On Monday morning, Feb. 14, I was listening to “Coleman and Company” on WANT radio. Coleman’s guest was State Rep. Mark Pody. Although their conversation touched on many issues concerning Mr. Pody’s role as State Representative, the topic I found most interesting was Mr. Pody’s mentioning of a recent meeting with the CEO of University Medical Center.
On April 1, 2010, I retired from UMC after 31 years of service. Anyone who has worked at a place a long time will probably agree that the place becomes a second home and those within it are like a second family. Most everyone who is part of a family will also agree that although you may have your differences within the family unit, someone from the outside had better not mess with you unless they know for sure what they are doing.
I am sure Mr. Pody meant well when he met with UMC’s new CEO to share things he has heard among a few of his constituents about their “bad experiences” at UMC. But then to discuss this on live radio is, in my opinion, inappropriate. In my position as Director of Human Resources at UMC, I saw numerous letters of commendation from patients wanting to recognize staff members from whom they or a family member had received excellent care. They were praising UMC and the care they had received – often comparing it to the good, but impersonal care they had received from the much larger hospitals in Nashville.
For every bad experience, there have been thousands of good experiences and successes celebrated at UMC over the years, and Lebanon is fortunate to have a local hospital of this caliber with highly trained, specialized physicians who could be practicing in the big city, but chose Lebanon instead. I am sure there have been those with experiences perceived as negative and with outcomes other than what they were looking for; but every patient is made aware of the individuals they should speak with concerning their issues, and to my knowledge the State Representative is not on the list.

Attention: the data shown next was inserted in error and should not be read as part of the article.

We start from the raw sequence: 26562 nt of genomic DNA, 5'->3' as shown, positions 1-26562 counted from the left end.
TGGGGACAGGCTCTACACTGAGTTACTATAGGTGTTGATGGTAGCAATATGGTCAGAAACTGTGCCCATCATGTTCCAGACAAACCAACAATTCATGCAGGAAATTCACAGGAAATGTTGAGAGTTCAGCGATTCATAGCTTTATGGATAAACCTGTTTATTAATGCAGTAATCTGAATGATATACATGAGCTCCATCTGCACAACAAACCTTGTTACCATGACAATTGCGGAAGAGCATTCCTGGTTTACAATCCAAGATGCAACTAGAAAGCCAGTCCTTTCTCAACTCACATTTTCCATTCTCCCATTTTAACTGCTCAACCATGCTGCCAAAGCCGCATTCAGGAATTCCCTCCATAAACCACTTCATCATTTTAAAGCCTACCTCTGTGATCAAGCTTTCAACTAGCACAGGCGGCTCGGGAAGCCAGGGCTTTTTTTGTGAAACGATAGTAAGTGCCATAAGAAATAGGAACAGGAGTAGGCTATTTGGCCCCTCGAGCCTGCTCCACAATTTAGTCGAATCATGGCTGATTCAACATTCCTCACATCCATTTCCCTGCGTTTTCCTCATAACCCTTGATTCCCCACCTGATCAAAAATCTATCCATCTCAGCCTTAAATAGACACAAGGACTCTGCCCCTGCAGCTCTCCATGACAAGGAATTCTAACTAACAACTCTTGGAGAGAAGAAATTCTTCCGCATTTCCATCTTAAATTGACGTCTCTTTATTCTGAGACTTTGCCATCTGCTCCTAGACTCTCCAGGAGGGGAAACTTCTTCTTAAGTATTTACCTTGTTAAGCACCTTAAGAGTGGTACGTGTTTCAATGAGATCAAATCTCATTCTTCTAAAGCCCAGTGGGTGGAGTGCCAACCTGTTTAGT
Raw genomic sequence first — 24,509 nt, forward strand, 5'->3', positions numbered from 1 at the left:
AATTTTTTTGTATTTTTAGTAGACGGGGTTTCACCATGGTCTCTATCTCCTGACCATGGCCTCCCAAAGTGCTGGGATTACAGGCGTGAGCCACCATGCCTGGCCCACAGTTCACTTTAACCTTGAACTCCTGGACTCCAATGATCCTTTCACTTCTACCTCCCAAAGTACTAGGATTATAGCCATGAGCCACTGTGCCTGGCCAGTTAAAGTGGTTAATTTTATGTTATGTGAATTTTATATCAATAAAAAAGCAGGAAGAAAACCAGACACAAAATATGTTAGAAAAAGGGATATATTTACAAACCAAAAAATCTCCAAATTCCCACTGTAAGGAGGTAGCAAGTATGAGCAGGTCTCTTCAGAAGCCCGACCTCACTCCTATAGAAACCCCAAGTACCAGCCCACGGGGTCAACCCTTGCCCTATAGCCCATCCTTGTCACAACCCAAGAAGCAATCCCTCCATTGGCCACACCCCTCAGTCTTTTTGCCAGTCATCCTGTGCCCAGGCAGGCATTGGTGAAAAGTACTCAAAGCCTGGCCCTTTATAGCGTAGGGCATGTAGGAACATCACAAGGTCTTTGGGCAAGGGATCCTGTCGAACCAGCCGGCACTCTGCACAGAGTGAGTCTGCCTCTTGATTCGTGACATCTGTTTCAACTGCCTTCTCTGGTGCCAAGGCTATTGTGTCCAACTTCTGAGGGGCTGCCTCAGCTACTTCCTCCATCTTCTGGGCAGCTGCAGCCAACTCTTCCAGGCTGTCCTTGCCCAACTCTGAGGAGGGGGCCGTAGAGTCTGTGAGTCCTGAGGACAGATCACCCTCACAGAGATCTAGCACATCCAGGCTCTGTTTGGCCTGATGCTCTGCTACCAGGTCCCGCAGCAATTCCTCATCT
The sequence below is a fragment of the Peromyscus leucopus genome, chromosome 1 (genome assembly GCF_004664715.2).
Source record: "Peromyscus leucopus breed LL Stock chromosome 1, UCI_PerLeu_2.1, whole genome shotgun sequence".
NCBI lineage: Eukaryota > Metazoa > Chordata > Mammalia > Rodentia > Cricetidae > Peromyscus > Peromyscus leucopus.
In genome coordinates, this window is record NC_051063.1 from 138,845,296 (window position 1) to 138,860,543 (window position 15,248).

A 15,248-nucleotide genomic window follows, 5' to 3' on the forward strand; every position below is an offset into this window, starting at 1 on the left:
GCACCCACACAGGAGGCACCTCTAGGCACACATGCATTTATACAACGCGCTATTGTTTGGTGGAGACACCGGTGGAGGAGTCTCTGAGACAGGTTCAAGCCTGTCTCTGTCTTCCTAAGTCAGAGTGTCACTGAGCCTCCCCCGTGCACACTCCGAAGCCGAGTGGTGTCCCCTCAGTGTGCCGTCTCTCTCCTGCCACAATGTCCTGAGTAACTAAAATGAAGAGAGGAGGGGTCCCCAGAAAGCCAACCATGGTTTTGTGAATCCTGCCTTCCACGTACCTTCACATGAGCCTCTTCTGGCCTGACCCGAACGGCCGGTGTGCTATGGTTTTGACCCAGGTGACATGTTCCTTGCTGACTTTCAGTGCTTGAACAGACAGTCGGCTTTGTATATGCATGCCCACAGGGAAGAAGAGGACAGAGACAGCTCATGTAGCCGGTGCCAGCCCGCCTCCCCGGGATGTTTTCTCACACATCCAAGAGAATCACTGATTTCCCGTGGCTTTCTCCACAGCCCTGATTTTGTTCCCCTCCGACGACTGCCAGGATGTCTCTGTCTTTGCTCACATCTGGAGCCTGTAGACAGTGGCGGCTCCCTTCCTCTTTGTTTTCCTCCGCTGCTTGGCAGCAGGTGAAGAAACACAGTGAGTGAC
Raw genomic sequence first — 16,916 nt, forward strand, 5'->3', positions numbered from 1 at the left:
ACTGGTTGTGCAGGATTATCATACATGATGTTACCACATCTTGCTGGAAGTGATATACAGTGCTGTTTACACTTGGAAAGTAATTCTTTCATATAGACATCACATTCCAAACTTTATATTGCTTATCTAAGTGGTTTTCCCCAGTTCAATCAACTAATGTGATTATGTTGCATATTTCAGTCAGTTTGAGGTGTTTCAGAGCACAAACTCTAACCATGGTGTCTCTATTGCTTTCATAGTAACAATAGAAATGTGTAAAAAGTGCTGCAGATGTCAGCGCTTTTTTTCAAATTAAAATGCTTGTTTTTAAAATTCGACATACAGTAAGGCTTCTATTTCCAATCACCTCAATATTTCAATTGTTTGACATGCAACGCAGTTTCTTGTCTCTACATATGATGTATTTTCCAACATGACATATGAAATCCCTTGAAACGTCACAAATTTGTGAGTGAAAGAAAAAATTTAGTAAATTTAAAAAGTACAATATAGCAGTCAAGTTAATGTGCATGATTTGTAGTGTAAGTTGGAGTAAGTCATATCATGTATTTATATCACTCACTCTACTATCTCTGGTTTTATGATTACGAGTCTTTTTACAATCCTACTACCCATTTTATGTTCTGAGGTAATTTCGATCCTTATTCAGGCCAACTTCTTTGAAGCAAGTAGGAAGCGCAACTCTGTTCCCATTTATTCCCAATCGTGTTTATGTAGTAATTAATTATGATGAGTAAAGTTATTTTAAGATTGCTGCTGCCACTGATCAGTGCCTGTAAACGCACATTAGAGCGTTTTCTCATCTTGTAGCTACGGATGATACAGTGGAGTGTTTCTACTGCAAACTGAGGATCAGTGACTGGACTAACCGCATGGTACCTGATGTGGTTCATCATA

Now, to the issues that should be of concern to this newly elected State Representative, and there are many. I will admit that I was in my car while listening to this program and there were times when I got out of range of clear reception. However, I don’t recall his speaking much, if any, to the issue of education and teachers’ salaries. I am a firm believer that there should be qualified, dedicated teachers in the classroom, and there are some who are not happy with their chosen field and are doing the minimum required to keep their job. There is currently debate underway with the new administration wanting to end bargaining rights of teachers and perhaps that is not a bad idea. Teachers need to be paid what they are worth, based on their level of education and their commitment to the profession – not on bargaining rights or period of tenure that lets the ineffective teacher stay right up there with good ones.
In this interview, Mr. Pody mentioned that he had spent time riding with law enforcement officers and recognized the good job they are doing and feels that money for law enforcement needs to be looked at. I would hope that he plans to spend an equal amount of time in the classroom with teachers and see firsthand what the day of a teacher is like and ask himself would he do this for the pay they receive.
Good teachers are the key to our future. If their job is done right it can possibly make law enforcement’s job a little easier. Not only are teachers educating those future health care providers who can ensure good experiences at UMC, but they are also educating future State Representatives.